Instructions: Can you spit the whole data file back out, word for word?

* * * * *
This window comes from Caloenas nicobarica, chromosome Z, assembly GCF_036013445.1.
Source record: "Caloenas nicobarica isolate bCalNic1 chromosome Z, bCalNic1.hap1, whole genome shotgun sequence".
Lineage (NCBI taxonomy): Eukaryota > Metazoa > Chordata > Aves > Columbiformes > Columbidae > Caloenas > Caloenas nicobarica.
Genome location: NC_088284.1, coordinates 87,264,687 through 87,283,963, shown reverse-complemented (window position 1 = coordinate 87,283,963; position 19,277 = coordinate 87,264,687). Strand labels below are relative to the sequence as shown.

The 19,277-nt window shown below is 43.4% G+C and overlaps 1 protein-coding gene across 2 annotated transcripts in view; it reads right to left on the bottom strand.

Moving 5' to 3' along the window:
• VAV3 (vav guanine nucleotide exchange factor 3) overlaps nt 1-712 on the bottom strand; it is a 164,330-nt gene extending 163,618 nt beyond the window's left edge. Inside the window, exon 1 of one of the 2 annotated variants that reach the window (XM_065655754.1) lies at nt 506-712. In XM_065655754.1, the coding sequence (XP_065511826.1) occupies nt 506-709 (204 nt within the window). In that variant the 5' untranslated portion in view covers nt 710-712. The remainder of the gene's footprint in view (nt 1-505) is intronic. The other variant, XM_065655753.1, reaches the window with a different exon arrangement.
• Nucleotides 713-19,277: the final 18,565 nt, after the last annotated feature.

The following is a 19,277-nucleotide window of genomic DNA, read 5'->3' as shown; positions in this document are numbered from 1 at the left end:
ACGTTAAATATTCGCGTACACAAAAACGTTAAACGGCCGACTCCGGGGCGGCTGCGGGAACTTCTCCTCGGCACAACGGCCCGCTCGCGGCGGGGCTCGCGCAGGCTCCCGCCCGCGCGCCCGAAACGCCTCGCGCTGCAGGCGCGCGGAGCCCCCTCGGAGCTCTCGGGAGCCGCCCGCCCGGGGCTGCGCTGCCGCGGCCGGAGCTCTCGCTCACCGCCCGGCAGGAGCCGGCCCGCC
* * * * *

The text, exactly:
This window comes from Caloenas nicobarica, chromosome Z, assembly GCF_036013445.1.
Source record: "Caloenas nicobarica isolate bCalNic1 chromosome Z, bCalNic1.hap1, whole genome shotgun sequence".
Lineage (NCBI taxonomy): Eukaryota > Metazoa > Chordata > Aves > Columbiformes > Columbidae > Caloenas > Caloenas nicobarica.
Genome location: NC_088284.1, coordinates 87,264,687 through 87,283,963, shown reverse-complemented (window position 1 = coordinate 87,283,963; position 19,277 = coordinate 87,264,687). Strand labels below are relative to the sequence as shown.

The 19,277-nt window shown below is 43.4% G+C and overlaps 1 protein-coding gene across 2 annotated transcripts in view; it reads right to left on the bottom strand.

Moving 5' to 3' along the window:
• VAV3 (vav guanine nucleotide exchange factor 3) overlaps nt 1-712 on the bottom strand; it is a 164,330-nt gene extending 163,618 nt beyond the window's left edge. Inside the window, exon 1 of one of the 2 annotated variants that reach the window (XM_065655754.1) lies at nt 506-712. In XM_065655754.1, the coding sequence (XP_065511826.1) occupies nt 506-709 (204 nt within the window). In that variant the 5' untranslated portion in view covers nt 710-712. The remainder of the gene's footprint in view (nt 1-505) is intronic. The other variant, XM_065655753.1, reaches the window with a different exon arrangement.
• Nucleotides 713-19,277: the final 18,565 nt, after the last annotated feature.

The following is a 19,277-nucleotide window of genomic DNA, read 5'->3' as shown; positions in this document are numbered from 1 at the left end:
ACGTTAAATATTCGCGTACACAAAAACGTTAAACGGCCGACTCCGGGGCGGCTGCGGGAACTTCTCCTCGGCACAACGGCCCGCTCGCGGCGGGGCTCGCGCAGGCTCCCGCCCGCGCGCCCGAAACGCCTCGCGCTGCAGGCGCGCGGAGCCCCCTCGGAGCTCTCGGGAGCCGCCCGCCCGGGGCTGCGCTGCCGCGGCCGGAGCTCTCGCTCACCGCCCGGCAGGAGCCGGCCCGCC